Consultation launched on council borrowing code

Finance chiefs have launched a consultation on proposals to strengthen a code, which ensures all council investment plans are affordable.  

The Chartered Institute of Public Finance and Accountancy (CIPFA) has launched the consultation over changes to the Prudential Code, following growing concerns over local government commercial property investments.

Last year, a group of MPs criticised ministers for being ‘blind’ to the ‘extreme risks’ taken by some councils investing in shopping centres, office blocks and other properties.

As previously reported by New Start, some local authorities have borrowed multiple times their annual spending power.

The code of practice aims to ensure local authorities’ financial plans are affordable, prudent and sustainable.

According to CIPFA, the code has not stopped a minority of councils from taking on disproportionate levels of commercial debt to generate yield.

It currently states that ‘authorities must not borrow more than or in advance of their needs purely in order to profit from the investment of the extra sums borrowed’.

This has been clarified previously to include ‘therefore, local authorities must not borrow to fund primary yield generating investments’.

The key changes outlined in the consultation include:

  • Clearly stating that borrowing for debt-for-yield investment is not permissible under the Prudential Code, as it does not constitute the primary purpose of investment and represents unnecessary risk to public funds
  • Ensuring that any commercial investment is consistent with statutory provisions, proportionate to service and revenue budgets and consistent with effective treasury management practice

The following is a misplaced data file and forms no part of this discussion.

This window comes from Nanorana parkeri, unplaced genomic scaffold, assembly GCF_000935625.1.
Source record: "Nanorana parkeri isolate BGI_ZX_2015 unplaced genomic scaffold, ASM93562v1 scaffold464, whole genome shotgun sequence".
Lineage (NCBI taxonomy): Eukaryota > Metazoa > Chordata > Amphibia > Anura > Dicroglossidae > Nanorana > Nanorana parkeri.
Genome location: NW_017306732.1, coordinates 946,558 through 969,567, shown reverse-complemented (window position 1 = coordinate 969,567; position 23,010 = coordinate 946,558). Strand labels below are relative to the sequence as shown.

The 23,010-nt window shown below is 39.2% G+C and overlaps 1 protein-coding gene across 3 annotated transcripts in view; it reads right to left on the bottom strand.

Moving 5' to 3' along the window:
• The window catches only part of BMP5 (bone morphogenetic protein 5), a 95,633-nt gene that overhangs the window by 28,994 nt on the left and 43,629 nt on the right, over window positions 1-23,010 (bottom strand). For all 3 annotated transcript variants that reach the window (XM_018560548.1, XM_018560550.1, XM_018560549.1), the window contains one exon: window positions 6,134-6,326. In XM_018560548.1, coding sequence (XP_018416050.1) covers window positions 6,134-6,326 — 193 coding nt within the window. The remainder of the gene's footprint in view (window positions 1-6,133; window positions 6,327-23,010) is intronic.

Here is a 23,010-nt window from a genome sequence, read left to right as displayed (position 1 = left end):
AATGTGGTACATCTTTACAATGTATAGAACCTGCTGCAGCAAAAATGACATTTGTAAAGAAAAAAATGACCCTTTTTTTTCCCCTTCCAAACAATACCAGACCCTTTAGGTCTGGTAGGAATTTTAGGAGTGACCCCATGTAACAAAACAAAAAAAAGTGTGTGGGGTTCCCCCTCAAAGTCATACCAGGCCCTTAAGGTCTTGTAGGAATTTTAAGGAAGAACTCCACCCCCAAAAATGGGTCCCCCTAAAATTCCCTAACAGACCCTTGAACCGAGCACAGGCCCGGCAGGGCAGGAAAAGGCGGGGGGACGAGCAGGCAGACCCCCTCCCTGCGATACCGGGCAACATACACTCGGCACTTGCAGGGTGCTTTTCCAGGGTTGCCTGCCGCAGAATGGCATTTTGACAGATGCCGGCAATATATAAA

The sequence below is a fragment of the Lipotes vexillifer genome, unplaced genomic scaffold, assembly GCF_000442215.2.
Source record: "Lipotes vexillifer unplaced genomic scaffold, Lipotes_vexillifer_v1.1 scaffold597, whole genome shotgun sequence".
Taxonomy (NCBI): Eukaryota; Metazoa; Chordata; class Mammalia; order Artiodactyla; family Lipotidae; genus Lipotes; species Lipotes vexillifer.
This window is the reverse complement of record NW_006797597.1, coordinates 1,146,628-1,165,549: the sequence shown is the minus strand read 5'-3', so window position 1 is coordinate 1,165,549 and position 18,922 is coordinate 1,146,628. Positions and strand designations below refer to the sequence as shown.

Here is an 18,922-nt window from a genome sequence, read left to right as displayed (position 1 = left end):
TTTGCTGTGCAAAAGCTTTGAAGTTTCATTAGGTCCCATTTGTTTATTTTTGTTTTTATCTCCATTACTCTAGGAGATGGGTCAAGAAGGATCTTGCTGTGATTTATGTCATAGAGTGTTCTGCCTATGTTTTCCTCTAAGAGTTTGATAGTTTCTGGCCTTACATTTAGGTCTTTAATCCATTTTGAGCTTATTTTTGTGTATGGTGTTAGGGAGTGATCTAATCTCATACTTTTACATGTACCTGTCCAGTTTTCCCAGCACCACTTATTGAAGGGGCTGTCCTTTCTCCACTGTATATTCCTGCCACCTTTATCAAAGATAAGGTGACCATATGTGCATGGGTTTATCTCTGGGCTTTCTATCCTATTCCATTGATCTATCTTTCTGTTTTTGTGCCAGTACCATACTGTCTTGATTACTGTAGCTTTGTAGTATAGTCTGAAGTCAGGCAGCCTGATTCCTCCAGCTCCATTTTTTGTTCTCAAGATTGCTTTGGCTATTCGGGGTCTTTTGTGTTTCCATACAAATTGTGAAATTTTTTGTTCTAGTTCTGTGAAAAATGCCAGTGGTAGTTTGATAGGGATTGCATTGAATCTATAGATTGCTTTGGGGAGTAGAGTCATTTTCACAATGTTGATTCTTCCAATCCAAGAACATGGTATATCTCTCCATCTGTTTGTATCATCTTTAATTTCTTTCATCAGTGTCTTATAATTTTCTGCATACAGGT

• Strengthening requirements to assess the affordability of commercial activity within local authorities’ capital strategies
  • The addition of sustainability and ensuring that capital expenditure is consistent with a local authority’s corporate objectives (such as diversity and innovation) and to the objectives in the Prudential Code
  • The introduction of new prudential indicators on affordability
  • The introduction of the Liability Benchmark to promote good practice and understanding of local authority’s debt management in relation to capital investment.

‘A minority of councils are currently misinterpreting or not having regard to the current provisions of the Prudential Code,’ said CIPFA chief executive, Rob Whiteman.

‘If this trend continues without strengthened provisions, local authorities risk further government intervention into the Prudential Framework.

‘Strengthening the Prudential Code will ensure local authorities are protected from unnecessary risk and reduce the threat to the existing principles-based system that allows councils the self-determination to innovate responsibly.
‘We encourage finance professionals across the local government sector to share their views.’

The consultation will be open for 10 weeks and responses must be submitted by 12 April.

Photo Credit – Stux (Pixabay)


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